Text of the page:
Indian think tanks afraid of calling China threat, says expert
|Author: IPF Date: 30 Jul 2013 10:57:30|
By Sarvjeet Singh on July 15, 2013
It is well-known that the Chinese economy is way ahead of ours. Even when it comes to military might, Indian military is far behind the Chinese. But there is one thing that China fears even more than the Dalai Lama — Indian media. Pramit Pal Chaudhuri, Editor (Foreign Desk), Hindustan Times, said as much at the launch of a monograph titled China Threat.
“China does not take India seriously, but it fears Indian media, which is violently against China, the most. The second thing which China fears is Dalai Lama and India’s growing friendship with the US,” said Chaudhuri.
Government think tanks have long maintained that China is not a threat. It was only in 2005 that India officially accepted that there is a boundary dispute between the two countries.
The event was a rare occasion where a prominent researcher of one of India’s leading think tanks on strategic affairs accepted the fact that China is a threat.
“Think tanks fear calling China a threat. I accept China is a threat,” said Rajiv Nayan, Senior Fellow, Institute for Defense and Strategic Affairs.
Nayan said that such behaviour was because of fears of escalating tensions. Nayan was frank in accepting that the fear was mainly because of China’s growing might, its new policies, thinking, and behavior.
“2012 was the year of India-China friendship and after that Depsang (the now infamous Ladakh intrusion) happened. Nobody has an answer to why Depsang happened,” said Nayan.
As recently as July 11, it was reported that two Chinese helicopters violated Indian airspace in the Chumar sector in Ladakh.
“What we don’t understand is why China does what it does. As many as two hundred border intrusions happen ever year between India and China. Interestingly, Depsang is an area which has never been claimed by China as its own,” said Chaudhuri.
It has been reported many times in the media that these intrusions are conducted by China to speed up boundary talks, but Chaudhuri pointed out that these intrusions could have been carried out by the Chinese Army on its own as a signal to its new leadership not to go too fast in normalising its relationship with India. The second reason could have been internal fights in the central leadership of the Communist Party of China.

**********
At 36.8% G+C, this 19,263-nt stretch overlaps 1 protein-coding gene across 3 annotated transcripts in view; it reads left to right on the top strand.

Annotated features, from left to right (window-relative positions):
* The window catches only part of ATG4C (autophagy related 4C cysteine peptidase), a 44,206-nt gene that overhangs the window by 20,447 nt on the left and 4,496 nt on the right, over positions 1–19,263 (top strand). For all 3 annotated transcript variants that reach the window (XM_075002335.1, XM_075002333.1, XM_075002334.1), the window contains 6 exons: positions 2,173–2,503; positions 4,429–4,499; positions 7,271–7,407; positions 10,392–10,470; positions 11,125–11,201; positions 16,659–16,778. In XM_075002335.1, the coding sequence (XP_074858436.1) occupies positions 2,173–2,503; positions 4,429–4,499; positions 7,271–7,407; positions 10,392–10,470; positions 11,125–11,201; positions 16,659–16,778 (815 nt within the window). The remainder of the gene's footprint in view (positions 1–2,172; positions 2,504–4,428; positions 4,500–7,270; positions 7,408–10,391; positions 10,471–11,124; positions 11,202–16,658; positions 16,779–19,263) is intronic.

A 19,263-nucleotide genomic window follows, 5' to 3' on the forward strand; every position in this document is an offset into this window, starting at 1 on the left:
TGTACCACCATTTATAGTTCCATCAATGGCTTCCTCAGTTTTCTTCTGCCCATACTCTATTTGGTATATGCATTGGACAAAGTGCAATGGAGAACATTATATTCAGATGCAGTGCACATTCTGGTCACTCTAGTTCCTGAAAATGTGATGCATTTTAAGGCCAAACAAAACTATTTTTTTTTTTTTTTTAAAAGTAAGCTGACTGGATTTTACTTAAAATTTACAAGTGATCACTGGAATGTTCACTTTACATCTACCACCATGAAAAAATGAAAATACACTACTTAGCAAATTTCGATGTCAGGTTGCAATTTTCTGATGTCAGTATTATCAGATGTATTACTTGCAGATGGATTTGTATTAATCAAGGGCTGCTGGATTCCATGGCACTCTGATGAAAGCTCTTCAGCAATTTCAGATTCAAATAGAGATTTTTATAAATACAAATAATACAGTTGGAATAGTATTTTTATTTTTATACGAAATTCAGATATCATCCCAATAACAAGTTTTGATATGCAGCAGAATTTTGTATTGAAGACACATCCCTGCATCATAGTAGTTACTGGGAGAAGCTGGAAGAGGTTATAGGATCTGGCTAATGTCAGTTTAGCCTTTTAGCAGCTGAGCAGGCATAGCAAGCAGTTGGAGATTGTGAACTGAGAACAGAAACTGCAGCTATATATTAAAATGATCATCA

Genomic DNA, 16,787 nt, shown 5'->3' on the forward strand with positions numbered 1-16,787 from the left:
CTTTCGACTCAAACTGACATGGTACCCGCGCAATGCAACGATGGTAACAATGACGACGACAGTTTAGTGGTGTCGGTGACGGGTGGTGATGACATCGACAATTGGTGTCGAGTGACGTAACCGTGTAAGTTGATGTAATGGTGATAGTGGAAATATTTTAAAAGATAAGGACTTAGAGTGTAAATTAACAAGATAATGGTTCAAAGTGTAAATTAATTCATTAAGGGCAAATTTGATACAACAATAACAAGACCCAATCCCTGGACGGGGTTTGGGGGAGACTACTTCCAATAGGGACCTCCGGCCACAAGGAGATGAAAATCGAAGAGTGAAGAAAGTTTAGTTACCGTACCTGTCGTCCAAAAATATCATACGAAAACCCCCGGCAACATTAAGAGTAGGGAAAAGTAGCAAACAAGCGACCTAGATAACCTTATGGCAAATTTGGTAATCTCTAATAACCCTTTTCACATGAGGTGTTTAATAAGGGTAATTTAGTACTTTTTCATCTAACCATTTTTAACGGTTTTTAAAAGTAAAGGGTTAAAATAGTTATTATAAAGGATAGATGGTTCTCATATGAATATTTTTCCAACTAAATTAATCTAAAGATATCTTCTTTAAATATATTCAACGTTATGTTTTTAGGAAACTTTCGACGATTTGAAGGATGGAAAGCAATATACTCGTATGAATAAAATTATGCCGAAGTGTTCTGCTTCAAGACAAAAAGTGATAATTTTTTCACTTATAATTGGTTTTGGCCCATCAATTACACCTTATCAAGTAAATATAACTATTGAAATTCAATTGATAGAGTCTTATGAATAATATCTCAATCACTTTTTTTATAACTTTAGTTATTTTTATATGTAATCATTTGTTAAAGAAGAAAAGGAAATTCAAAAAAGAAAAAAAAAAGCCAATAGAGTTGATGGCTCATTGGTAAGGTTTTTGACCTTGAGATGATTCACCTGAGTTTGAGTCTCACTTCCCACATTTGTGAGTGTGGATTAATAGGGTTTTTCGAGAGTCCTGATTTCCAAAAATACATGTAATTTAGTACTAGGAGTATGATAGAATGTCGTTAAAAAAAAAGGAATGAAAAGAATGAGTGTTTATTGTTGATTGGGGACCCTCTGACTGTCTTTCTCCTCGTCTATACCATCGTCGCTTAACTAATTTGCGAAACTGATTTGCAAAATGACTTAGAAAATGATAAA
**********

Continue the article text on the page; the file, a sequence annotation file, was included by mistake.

According to Chaudhuri, China is getting technical help directly from US. Not only this, China is also trying to influence Indian media, academia and intellectuals in a bid to neutralise them.
Supporting Chaudhuri’s viewpoint, Nayan said, “There is no harm in visiting a country, but in what capacity you are visiting a country is a matter of concern.”
War-preparedness is also an important area to pay attention to. Till date, ever since the India-China war, out of the sixty-two roads sanctioned along the India-China border, only sixteen have been built. The Indian Army optimally needs eight to nine mountain divisions along the India-China border, but so far, only three to four mountain divisions have been raised according to the experts present during the release of the monograph.
“In 2009, NSA was told by the Indian Army that it will not be able to stand a full scale Chinese attack,” said Chaudhuri. “According to reports, China has begun modernising its nuclear warheads. They were testing short and medium range missiles with greater frequency, but last year they have increased the tests for long rang missiles as well,” said Nayan.
“Missiles are generally used as a deterrent, but of late China is trying to develop a technique through which it will be able to use both short and long rang missile actively in an ongoing war with a conventional warhead,” he added.